First, an isolated, upright, and rotating convective plume developed during the initial ignitions, which were conducted with helicopter. The plume rotation was cyclonic, with in- and out-bound flows of ~ 15 m s-1. Rotation was strongest close to the surface and decayed with height. Updraft speeds, estimated by lidar and radar, were ~25 m s-1.
Second, the plume broadened due to increased areal ignition (i.e., indrafting from multiple heat sources). The broad plume developed vigorous updrafts exceeding 35 m s-1 and initiated a deep pyroCu reaching ~10 km MSL. During this phase the lidar data clearly reveal the height of the cloud base within the plume, but interestingly there is little change in the polarimetric signature of the radar observations between the ash filled and ash-and-cloud filled portions of the plume. This suggests the primary scatter remains the ash, not the cloud droplets aloft.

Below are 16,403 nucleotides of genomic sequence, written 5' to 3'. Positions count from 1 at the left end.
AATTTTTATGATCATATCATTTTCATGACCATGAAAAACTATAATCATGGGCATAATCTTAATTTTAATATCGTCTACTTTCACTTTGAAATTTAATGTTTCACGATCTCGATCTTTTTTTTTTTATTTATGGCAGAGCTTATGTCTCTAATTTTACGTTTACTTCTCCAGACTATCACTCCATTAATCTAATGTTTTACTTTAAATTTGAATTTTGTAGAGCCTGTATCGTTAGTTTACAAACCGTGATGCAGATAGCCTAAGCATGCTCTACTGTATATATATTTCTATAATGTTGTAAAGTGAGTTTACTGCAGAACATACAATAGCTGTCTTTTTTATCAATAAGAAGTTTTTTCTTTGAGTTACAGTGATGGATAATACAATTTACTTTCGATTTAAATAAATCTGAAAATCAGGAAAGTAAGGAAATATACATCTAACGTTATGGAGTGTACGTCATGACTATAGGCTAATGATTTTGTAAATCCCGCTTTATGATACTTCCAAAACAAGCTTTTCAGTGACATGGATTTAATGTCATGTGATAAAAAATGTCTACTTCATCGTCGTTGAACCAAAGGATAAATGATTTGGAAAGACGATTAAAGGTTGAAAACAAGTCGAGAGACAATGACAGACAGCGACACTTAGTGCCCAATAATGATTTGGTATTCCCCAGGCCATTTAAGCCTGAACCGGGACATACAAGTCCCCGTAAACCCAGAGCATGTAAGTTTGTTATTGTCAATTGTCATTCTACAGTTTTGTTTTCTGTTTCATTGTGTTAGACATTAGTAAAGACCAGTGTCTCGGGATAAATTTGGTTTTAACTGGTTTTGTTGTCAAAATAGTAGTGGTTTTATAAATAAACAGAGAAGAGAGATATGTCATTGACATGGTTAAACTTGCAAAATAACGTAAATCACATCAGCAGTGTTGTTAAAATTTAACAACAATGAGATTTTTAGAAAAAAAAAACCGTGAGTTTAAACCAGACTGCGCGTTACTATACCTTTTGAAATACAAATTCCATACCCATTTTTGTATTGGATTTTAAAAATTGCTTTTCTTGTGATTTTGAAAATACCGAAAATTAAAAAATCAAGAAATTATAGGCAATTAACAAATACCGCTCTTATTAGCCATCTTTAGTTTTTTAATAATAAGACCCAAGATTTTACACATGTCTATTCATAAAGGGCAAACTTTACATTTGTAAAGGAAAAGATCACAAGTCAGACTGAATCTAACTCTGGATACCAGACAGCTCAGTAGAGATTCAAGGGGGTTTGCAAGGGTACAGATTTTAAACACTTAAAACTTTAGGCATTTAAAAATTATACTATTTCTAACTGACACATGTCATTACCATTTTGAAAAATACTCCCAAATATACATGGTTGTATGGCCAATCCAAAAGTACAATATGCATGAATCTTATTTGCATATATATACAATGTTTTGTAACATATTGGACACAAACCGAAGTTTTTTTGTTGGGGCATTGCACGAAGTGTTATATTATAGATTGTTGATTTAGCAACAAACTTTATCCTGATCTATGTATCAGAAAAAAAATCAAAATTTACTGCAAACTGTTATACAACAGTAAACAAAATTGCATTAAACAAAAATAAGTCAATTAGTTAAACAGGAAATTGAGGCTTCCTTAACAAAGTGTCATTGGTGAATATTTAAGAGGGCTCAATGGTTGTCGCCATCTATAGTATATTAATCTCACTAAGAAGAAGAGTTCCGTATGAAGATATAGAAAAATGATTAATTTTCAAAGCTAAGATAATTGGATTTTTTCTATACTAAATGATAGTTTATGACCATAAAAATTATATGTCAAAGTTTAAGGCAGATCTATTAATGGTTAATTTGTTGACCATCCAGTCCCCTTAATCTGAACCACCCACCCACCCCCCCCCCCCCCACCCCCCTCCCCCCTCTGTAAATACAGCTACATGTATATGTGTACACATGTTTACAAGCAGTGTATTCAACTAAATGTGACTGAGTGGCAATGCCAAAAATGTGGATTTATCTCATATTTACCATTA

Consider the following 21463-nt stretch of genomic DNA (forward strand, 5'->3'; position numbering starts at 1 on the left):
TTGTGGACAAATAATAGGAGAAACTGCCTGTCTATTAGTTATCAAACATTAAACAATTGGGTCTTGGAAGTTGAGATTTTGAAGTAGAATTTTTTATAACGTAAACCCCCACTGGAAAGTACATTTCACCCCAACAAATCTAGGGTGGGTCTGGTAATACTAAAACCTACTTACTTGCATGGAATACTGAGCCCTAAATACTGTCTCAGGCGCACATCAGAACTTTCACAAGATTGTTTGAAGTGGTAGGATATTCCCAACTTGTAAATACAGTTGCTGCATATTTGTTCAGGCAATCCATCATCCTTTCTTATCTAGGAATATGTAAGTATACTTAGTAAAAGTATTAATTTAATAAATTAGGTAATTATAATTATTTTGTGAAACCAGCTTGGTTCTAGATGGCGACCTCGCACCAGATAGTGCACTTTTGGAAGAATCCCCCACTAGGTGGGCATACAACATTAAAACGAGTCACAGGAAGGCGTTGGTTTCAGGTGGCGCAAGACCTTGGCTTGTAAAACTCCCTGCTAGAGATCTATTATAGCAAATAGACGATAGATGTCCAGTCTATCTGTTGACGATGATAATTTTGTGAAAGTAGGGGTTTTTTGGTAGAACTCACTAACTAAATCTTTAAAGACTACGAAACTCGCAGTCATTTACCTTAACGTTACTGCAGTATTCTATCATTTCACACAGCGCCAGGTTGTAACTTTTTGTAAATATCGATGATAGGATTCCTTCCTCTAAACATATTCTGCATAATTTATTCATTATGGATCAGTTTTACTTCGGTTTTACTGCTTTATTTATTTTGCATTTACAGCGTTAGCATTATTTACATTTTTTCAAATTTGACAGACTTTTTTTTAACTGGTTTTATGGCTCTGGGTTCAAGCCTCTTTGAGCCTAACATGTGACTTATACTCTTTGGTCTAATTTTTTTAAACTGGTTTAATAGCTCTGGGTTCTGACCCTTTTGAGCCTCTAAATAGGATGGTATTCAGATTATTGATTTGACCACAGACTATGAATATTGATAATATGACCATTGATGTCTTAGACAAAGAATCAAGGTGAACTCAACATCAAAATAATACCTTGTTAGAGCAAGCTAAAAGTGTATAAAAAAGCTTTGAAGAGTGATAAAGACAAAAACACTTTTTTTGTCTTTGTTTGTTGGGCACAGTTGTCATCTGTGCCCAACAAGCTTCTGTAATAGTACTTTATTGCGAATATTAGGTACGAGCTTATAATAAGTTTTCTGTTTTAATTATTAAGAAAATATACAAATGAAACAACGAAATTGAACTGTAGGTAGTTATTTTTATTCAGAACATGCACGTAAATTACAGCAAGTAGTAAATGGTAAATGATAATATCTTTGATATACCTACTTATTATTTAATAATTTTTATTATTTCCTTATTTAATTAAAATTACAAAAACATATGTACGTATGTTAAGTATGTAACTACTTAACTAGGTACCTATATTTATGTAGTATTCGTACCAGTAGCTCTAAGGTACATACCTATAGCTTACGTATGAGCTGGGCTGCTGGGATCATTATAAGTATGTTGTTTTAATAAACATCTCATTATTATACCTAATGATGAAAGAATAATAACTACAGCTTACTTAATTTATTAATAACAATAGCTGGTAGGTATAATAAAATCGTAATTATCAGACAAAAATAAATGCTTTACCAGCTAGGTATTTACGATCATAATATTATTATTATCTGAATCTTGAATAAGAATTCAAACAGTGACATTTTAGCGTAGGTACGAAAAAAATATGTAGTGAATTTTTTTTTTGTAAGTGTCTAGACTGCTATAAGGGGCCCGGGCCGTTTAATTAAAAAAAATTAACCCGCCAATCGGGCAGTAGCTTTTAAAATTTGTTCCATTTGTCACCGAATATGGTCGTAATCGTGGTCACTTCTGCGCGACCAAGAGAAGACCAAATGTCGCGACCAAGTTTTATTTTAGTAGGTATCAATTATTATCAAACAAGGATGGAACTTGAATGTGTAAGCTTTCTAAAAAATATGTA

Finally, the plume developed a multicore structure associated with the continued aerial ignition pattern. Data reveal that the multiple plumes near the surface merged aloft, continuing to favor deep smoke injection and pyroCu development.